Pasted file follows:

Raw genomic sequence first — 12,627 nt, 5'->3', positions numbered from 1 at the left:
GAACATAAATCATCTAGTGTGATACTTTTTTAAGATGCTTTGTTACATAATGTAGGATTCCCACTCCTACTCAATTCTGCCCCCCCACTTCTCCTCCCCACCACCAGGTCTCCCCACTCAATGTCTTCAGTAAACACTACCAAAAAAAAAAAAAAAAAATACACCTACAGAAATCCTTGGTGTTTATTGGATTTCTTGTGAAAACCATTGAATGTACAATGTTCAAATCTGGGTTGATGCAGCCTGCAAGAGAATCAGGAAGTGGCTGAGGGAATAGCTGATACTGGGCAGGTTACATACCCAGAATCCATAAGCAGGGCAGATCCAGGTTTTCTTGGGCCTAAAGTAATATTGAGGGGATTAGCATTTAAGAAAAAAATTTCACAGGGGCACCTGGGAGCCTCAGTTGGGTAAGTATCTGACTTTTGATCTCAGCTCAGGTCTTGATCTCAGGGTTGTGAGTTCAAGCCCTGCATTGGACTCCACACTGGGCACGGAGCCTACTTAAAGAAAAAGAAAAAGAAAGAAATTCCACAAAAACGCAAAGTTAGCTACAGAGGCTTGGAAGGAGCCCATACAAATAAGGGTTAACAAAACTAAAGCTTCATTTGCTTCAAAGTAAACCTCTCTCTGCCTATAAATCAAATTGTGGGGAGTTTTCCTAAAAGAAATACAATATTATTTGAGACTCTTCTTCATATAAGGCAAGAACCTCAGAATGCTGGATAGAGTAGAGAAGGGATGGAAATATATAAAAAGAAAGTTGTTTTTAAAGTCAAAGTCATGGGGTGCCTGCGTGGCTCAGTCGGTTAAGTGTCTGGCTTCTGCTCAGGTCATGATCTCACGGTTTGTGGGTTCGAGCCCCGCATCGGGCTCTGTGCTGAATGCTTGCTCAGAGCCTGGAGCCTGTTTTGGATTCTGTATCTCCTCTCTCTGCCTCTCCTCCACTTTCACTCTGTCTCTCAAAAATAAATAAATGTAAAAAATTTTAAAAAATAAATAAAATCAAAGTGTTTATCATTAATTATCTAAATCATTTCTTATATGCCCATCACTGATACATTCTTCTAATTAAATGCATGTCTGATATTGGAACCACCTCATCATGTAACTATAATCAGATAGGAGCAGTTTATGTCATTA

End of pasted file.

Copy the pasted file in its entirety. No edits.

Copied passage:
Raw genomic sequence first — 12,627 nt, 5'->3', positions numbered from 1 at the left:
GAACATAAATCATCTAGTGTGATACTTTTTTAAGATGCTTTGTTACATAATGTAGGATTCCCACTCCTACTCAATTCTGCCCCCCCACTTCTCCTCCCCACCACCAGGTCTCCCCACTCAATGTCTTCAGTAAACACTACCAAAAAAAAAAAAAAAAAATACACCTACAGAAATCCTTGGTGTTTATTGGATTTCTTGTGAAAACCATTGAATGTACAATGTTCAAATCTGGGTTGATGCAGCCTGCAAGAGAATCAGGAAGTGGCTGAGGGAATAGCTGATACTGGGCAGGTTACATACCCAGAATCCATAAGCAGGGCAGATCCAGGTTTTCTTGGGCCTAAAGTAATATTGAGGGGATTAGCATTTAAGAAAAAAATTTCACAGGGGCACCTGGGAGCCTCAGTTGGGTAAGTATCTGACTTTTGATCTCAGCTCAGGTCTTGATCTCAGGGTTGTGAGTTCAAGCCCTGCATTGGACTCCACACTGGGCACGGAGCCTACTTAAAGAAAAAGAAAAAGAAAGAAATTCCACAAAAACGCAAAGTTAGCTACAGAGGCTTGGAAGGAGCCCATACAAATAAGGGTTAACAAAACTAAAGCTTCATTTGCTTCAAAGTAAACCTCTCTCTGCCTATAAATCAAATTGTGGGGAGTTTTCCTAAAAGAAATACAATATTATTTGAGACTCTTCTTCATATAAGGCAAGAACCTCAGAATGCTGGATAGAGTAGAGAAGGGATGGAAATATATAAAAAGAAAGTTGTTTTTAAAGTCAAAGTCATGGGGTGCCTGCGTGGCTCAGTCGGTTAAGTGTCTGGCTTCTGCTCAGGTCATGATCTCACGGTTTGTGGGTTCGAGCCCCGCATCGGGCTCTGTGCTGAATGCTTGCTCAGAGCCTGGAGCCTGTTTTGGATTCTGTATCTCCTCTCTCTGCCTCTCCTCCACTTTCACTCTGTCTCTCAAAAATAAATAAATGTAAAAAATTTTAAAAAATAAATAAAATCAAAGTGTTTATCATTAATTATCTAAATCATTTCTTATATGCCCATCACTGATACATTCTTCTAATTAAATGCATGTCTGATATTGGAACCACCTCATCATGTAACTATAATCAGATAGGAGCAGTTTATGTCATTA